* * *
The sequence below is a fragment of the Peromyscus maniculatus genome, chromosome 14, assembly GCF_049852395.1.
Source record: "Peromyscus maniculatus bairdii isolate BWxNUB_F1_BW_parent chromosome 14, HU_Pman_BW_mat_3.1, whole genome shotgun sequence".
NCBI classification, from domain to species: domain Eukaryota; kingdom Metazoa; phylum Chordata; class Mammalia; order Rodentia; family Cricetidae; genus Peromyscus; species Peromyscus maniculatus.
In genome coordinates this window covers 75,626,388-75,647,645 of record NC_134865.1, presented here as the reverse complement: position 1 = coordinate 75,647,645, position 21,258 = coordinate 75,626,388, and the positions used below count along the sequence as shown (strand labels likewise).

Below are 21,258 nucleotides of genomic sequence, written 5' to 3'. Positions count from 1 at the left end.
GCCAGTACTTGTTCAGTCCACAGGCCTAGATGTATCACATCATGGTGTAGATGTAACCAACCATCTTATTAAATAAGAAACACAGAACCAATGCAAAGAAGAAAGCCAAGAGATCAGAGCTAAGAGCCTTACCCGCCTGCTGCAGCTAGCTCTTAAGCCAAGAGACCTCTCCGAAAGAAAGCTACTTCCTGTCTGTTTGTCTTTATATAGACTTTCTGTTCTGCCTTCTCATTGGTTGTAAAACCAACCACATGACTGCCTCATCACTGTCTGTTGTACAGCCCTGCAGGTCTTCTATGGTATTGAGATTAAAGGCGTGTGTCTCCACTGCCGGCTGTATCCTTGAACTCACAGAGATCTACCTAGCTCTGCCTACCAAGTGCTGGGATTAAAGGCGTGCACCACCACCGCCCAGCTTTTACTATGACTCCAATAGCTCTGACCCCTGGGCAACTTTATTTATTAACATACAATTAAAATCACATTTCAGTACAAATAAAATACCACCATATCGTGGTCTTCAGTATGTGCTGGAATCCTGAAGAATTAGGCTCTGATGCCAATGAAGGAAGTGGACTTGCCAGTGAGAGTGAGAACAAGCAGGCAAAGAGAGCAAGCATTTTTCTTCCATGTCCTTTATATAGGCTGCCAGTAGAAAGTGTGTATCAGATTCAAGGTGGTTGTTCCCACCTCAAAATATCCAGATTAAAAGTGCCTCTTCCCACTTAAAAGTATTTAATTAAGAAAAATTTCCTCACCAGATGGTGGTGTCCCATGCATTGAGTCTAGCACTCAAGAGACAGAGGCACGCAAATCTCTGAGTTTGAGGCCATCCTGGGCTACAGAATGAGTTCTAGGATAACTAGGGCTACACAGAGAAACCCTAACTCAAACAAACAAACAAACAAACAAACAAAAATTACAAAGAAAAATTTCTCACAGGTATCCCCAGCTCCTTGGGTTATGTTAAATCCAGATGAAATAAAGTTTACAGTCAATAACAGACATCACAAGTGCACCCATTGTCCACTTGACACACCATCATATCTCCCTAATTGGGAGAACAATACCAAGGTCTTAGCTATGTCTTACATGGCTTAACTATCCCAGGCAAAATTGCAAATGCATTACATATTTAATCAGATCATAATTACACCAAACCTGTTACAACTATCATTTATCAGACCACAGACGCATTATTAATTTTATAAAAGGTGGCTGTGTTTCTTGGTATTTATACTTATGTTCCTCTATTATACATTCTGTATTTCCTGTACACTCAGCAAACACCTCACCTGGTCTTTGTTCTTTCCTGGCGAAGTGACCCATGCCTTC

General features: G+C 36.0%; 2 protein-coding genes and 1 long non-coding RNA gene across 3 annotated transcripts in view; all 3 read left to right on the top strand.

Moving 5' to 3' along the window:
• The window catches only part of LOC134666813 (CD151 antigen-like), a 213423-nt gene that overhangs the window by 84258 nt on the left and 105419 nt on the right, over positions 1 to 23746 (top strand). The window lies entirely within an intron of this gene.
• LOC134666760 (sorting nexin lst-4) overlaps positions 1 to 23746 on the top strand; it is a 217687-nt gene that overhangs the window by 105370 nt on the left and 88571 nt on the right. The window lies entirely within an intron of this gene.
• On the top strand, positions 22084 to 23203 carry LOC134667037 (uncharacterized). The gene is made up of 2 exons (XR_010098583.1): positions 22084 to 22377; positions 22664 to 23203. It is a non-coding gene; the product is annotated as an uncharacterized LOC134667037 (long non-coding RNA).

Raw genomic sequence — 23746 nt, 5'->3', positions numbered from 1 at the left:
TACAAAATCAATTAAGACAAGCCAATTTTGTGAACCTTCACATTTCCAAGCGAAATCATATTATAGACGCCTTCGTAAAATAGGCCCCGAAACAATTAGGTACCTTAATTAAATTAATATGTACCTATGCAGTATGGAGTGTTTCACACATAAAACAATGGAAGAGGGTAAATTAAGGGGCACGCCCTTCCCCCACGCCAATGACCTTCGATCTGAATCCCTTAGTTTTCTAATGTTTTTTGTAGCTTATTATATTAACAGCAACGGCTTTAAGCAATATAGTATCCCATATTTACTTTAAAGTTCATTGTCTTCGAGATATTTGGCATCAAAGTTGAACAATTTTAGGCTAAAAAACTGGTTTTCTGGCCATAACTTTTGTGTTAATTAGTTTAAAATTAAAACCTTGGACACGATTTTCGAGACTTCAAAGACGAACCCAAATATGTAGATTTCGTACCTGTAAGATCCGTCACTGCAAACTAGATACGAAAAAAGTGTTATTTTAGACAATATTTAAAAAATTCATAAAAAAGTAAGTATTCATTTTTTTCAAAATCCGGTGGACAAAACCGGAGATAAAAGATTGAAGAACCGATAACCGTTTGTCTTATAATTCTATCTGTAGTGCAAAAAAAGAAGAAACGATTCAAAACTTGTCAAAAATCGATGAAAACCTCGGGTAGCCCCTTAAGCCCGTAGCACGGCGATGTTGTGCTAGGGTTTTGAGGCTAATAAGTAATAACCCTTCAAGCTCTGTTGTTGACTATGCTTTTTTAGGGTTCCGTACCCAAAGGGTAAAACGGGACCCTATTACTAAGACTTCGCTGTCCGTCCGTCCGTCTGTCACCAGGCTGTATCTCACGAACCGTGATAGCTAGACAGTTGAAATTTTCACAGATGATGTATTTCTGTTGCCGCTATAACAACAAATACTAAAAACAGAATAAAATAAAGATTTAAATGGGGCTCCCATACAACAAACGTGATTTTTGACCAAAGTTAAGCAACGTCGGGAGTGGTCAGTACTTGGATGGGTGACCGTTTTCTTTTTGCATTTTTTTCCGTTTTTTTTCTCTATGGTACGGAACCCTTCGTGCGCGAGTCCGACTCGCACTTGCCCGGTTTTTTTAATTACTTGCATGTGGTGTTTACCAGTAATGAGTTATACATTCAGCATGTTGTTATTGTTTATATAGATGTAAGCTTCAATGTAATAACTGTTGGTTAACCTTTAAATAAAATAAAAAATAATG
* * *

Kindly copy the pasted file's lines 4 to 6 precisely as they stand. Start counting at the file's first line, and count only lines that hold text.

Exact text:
In genome coordinates this window covers 75,626,388-75,647,645 of record NC_134865.1, presented here as the reverse complement: position 1 = coordinate 75,647,645, position 21,258 = coordinate 75,626,388, and the positions used below count along the sequence as shown (strand labels likewise).

Below are 21,258 nucleotides of genomic sequence, written 5' to 3'. Positions count from 1 at the left end.
GCCAGTACTTGTTCAGTCCACAGGCCTAGATGTATCACATCATGGTGTAGATGTAACCAACCATCTTATTAAATAAGAAACACAGAACCAATGCAAAGAAGAAAGCCAAGAGATCAGAGCTAAGAGCCTTACCCGCCTGCTGCAGCTAGCTCTTAAGCCAAGAGACCTCTCCGAAAGAAAGCTACTTCCTGTCTGTTTGTCTTTATATAGACTTTCTGTTCTGCCTTCTCATTGGTTGTAAAACCAACCACATGACTGCCTCATCACTGTCTGTTGTACAGCCCTGCAGGTCTTCTATGGTATTGAGATTAAAGGCGTGTGTCTCCACTGCCGGCTGTATCCTTGAACTCACAGAGATCTACCTAGCTCTGCCTACCAAGTGCTGGGATTAAAGGCGTGCACCACCACCGCCCAGCTTTTACTATGACTCCAATAGCTCTGACCCCTGGGCAACTTTATTTATTAACATACAATTAAAATCACATTTCAGTACAAATAAAATACCACCATATCGTGGTCTTCAGTATGTGCTGGAATCCTGAAGAATTAGGCTCTGATGCCAATGAAGGAAGTGGACTTGCCAGTGAGAGTGAGAACAAGCAGGCAAAGAGAGCAAGCATTTTTCTTCCATGTCCTTTATATAGGCTGCCAGTAGAAAGTGTGTATCAGATTCAAGGTGGTTGTTCCCACCTCAAAATATCCAGATTAAAAGTGCCTCTTCCCACTTAAAAGTATTTAATTAAGAAAAATTTCCTCACCAGATGGTGGTGTCCCATGCATTGAGTCTAGCACTCAAGAGACAGAGGCACGCAAATCTCTGAGTTTGAGGCCATCCTGGGCTACAGAATGAGTTCTAGGATAACTAGGGCTACACAGAGAAACCCTAACTCAAACAAACAAACAAACAAACAAACAAAAATTACAAAGAAAAATTTCTCACAGGTATCCCCAGCTCCTTGGGTTATGTTAAATCCAGATGAAATAAAGTTTACAGTCAATAACAGACATCACAAGTGCACCCATTGTCCACTTGACACACCATCATATCTCCCTAATTGGGAGAACAATACCAAGGTCTTAGCTATGTCTTACATGGCTTAACTATCCCAGGCAAAATTGCAAATGCATTACATATTTAATCAGATCATAATTACACCAAACCTGTTACAACTATCATTTATCAGACCACAGACGCATTATTAATTTTATAAAAGGTGGCTGTGTTTCTTGGTATTTATACTTATGTTCCTCTATTATACATTCTGTATTTCCTGTACACTCAGCAAACACCTCACCTGGTCTTTGTTCTTTCCTGGCGAAGTGACCCATGCCTTC